5 Considerations Before You Replace Your Furnace

Getting a new furnace can make a huge difference, especially if the old one is inefficient. New units don’t have as many issues with short cycling, and your monthly heating bill shouldn’t be as high. Yet, it’s important to consider a few things before making any decisions. Here are a few things to keep in mind while shopping for another furnace.

1. Understand the Furnace’s Annual Fuel Utilization Efficiency

According to Energy.Gov, home heating can make up to 29% of your monthly electric bill, and that’s pretty huge. Look at the AFUE rating on a furnace before deciding whether it’s a worthwhile investment. This describes how much of its fuel is converted into heat whenever it’s on, so it impacts heating costs a ton.

Older furnaces didn’t exceed 70% most of the time, but new ones can go all the way up to 98.5% AFUE. These modern units use condensing flues and a secondary heat exchanger for efficiency.

If your old furnace has a continuous pilot light, it’s probably getting less than 70% AFUE, so it might be time for a new one. Upgrading to an efficient Trane furnace in Edmonton could make winters more affordable.

2. Learn the Difference Between Heat Production, Distribution, and Control

Besides the furnace, you also need to consider how the air is distributed and controlled in the house. Most homes use a forced-air distribution system, but radiant heat is becoming popular. If your home uses a traditional furnace, it likely has a forced-air system. Usually, it would be too expensive to switch to another system, but it’s worth considering if you build a home.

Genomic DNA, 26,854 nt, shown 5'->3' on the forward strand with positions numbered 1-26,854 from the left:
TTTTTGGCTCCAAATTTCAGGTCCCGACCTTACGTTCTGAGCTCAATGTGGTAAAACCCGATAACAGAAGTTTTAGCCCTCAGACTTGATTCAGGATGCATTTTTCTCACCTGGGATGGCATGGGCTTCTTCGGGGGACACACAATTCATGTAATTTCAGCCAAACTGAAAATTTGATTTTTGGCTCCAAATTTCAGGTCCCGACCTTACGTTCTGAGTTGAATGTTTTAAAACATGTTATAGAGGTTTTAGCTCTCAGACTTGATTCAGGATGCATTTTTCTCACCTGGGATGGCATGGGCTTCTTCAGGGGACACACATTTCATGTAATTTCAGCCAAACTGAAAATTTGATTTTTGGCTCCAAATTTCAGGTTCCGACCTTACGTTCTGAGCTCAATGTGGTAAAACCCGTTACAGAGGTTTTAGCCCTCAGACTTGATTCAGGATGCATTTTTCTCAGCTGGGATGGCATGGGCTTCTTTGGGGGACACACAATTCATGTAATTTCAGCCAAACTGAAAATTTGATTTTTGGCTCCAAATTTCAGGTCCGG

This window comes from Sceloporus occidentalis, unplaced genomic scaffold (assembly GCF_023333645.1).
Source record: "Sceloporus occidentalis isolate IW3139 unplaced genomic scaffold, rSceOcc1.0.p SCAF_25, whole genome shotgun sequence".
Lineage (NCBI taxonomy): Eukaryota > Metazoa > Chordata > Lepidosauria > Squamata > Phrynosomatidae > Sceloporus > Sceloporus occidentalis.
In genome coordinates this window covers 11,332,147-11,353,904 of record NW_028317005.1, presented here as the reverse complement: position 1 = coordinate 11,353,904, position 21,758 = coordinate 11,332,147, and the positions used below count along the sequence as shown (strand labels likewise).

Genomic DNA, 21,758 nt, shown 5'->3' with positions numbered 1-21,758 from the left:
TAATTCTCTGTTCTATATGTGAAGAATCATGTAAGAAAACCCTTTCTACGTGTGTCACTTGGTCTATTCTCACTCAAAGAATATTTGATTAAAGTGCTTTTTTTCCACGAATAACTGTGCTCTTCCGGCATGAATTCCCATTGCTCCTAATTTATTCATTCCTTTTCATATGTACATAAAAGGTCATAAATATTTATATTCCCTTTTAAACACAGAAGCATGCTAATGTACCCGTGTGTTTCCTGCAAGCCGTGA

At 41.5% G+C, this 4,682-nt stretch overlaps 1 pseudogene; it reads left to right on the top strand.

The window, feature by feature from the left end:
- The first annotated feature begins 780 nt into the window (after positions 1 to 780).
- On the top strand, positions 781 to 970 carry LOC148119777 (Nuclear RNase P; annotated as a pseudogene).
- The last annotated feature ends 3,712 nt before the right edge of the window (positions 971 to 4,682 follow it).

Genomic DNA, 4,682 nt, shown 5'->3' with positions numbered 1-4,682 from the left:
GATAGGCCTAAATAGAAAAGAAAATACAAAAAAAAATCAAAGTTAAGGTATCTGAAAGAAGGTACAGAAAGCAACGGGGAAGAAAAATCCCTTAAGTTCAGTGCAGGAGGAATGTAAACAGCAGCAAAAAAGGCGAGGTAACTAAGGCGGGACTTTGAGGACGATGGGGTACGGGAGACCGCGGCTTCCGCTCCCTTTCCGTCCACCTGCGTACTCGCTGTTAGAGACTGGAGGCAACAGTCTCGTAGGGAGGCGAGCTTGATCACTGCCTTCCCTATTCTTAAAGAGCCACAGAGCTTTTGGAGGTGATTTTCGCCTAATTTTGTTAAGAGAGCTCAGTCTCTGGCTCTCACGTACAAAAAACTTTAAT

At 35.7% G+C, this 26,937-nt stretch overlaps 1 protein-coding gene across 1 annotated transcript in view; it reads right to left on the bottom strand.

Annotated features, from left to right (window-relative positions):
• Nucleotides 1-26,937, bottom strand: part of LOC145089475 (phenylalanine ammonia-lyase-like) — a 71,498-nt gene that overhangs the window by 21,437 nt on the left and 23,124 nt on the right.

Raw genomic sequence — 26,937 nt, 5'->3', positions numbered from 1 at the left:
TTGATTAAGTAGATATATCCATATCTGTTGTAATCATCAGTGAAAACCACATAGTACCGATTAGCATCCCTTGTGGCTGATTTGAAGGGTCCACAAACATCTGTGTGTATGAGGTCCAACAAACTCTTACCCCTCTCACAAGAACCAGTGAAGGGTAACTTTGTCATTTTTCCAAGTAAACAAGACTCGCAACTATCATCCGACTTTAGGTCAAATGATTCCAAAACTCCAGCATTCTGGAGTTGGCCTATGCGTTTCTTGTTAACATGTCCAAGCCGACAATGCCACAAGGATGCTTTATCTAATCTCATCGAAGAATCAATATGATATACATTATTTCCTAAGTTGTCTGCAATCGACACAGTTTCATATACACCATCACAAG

Forced air systems tend to win out because they’re useful for cooling as well as heating. So, you can plan on using yours during the summer and winter if needed. Of course, you’ll want to replace the air filters unless you don’t care about allergens. A dirty filter would lead to dust, pollen, and other irritants being sent through the ducts.

3. Consider Investing in a Programmable Thermostat

Sometimes, you may not need to replace the furnace to see a reduction in your heating costs. Simply putting a smart thermostat in the house could lower your heating costs by up to 18%. Since they detect when you’re at home, they turn off the furnace when you’re away, cutting energy use.

Plus, it’s usually way less expensive to get another thermostat compared to a new furnace. Ask your furnace technician if they can put one in your home if you’ve already decided to get another one. Since they prevent the furnace from being used while you’re gone, they can also prolong their life.

4. Clean and Maintain the Furnace to Ensure It’s Working Optimally

Let’s say your furnace isn’t too old, you replaced it last year, but it’s still not being efficient. Unless its air filters are replaced often, it won’t work as well as the label says it should. So, don’t let the furnace go too long without putting in new filters, even if you’ve never done it yourself.

Hiring a furnace tech would be a much better way of handling things since they can replace filters fast. Also, a new filter will stop the furnace from working harder than it needs to, preventing a ton of damage.

5. Use Baseboard Heaters in Small Rooms to Cut Costs

Does your basement lack ductwork? If so, then you may want to consider using a baseboard heater down there instead of putting in more vents. These are much more affordable than ductwork extensions, and they’re pretty useful. Just make sure you don’t keep them on all the time, or you’ll spend a lot more than you would have on a furnace.

You can turn on an electric baseboard heater, wait a few minutes, and the whole basement will be warm and toasty. However, you don’t want to leave it on all the time unless you love wasting electricity. Usually, they’re much less efficient than a traditional furnace, even if they are good in a small spot.

What Should Everyone Consider Before Replacing a Furnace?

Replacing your home’s furnace could be what’s needed if your heating bills are too extreme. Yet, this isn’t something to rush into unless you research and are certain about the decision.